“Since January, the coronavirus has overtaken our lives and transformed our world,” said Larry Fink, chairman and CEO of BlackRock, in his January 2020 letter to the global investment firm’s shareholders. “For the private sector, it has upended how companies operate. … In my 44 years in finance, I have never experienced anything like this.”
Yet, something more disruptive and longer lasting than COVID-19 is at work in BlackRock’s New York offices — and its implications may well extend beyond one financial firm and its shareholders.
Astonishingly, BlackRock now threatens to vote against directors who don’t incorporate its views on environmental and social issues, the “E” and the “S” in ESG social-investing criteria. (The “G” stands for “governance.”) BlackRock says it will take a “harsh view” of companies that fail to provide it with the hard data it demands, even though Fink himself tells corporate CEOs that such reporting requires “significant time, analysis and effort.” And it proposes to make good on its threat by aligning its proxy vote with single-issue activist campaigners when it judges a company is not effectively dealing with an issue it deems “material” or might not be dealing with ESG issues “appropriately.”
This is unprecedented. So what prompted BlackRock’s Damascene conversion to shareholder activism?
Unsurprisingly, BlackRock camouflages this shift with language about its fiduciary duty to its customers — American savers and investors. “BlackRock’s primary concern is the best long-term economic interest of shareholders,” its investment stewardship guidelines state. “We do not see it as our role to make social, ethical, or political judgments on behalf of clients.”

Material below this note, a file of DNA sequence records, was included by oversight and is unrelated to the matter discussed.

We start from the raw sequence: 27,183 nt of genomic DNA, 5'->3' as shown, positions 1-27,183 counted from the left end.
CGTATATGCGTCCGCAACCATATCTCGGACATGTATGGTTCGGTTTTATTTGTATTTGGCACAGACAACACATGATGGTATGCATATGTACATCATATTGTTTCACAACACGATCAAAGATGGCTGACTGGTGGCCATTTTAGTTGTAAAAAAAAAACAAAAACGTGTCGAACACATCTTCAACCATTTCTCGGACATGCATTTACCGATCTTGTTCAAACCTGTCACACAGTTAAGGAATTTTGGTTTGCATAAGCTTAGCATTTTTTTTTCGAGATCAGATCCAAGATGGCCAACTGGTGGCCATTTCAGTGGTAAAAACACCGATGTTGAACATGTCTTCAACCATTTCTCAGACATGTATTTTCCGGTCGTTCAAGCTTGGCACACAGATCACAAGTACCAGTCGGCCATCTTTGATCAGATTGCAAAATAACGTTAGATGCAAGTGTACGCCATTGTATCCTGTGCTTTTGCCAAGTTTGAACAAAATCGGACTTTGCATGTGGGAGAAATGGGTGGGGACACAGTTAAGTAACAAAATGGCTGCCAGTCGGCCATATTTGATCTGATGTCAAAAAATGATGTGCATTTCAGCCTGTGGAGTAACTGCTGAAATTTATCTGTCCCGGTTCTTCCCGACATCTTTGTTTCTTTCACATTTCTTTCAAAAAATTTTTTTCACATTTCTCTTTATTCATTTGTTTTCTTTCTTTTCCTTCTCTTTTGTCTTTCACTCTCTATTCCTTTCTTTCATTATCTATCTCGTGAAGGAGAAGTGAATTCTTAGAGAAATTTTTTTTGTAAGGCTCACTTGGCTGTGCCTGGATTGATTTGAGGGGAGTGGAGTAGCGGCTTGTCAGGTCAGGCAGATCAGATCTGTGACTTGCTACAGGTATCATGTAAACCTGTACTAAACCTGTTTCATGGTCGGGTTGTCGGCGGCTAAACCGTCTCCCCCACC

It’s hard keeping up the pretense, though — and sometimes the mask slips. The goal cannot be transparency for transparency’s sake, Fink says: “Disclosure should be a means to achieving a more sustainable and inclusive capitalism.” Companies must commit to serving all their stakeholders and embrace purpose, as distinct from profit. This goal is nothing if not controversial. It also is inherently political.
In their critique of the Business Roundtable’s recent adoption of such stakeholder capitalism, former Secretary of State George Shultz and his coauthors suggest that the demotion of profit and shareholder accountability should be seen as a response to a resurgence of a socialist impulse in American politics; it will result in decisions that sacrifice shareholder value and is a formula for endless legal wrangling and litigation. In a March 2020 working paper, “The Illusory Promise of Stakeholder Governance,” Harvard Law School’s Lucian Bebchuk and Roberto Tallarita conclude that the stakeholderism advocated by the Business Roundtable and BlackRock should be viewed “largely as a PR move.”
Yet, what may have started out as a sham, pain-free PR exercise to signal E&S virtue has morphed into something of a monster, with real-world consequences for BlackRock, the companies it invests in, its customers and for society in general. Having signed the Business Roundtable letter, BlackRock management found itself on the receiving end of a shareholder proposal by the activist As You Sow, demanding that it walk the talk and prepare a board report on fully aligning its governance and management systems with the Business Roundtable letter. Far from welcoming the move, BlackRock tried to block the proposal and, in January, its attorneys unsuccessfully petitioned the Securities and Exchange Commission to have it excluded.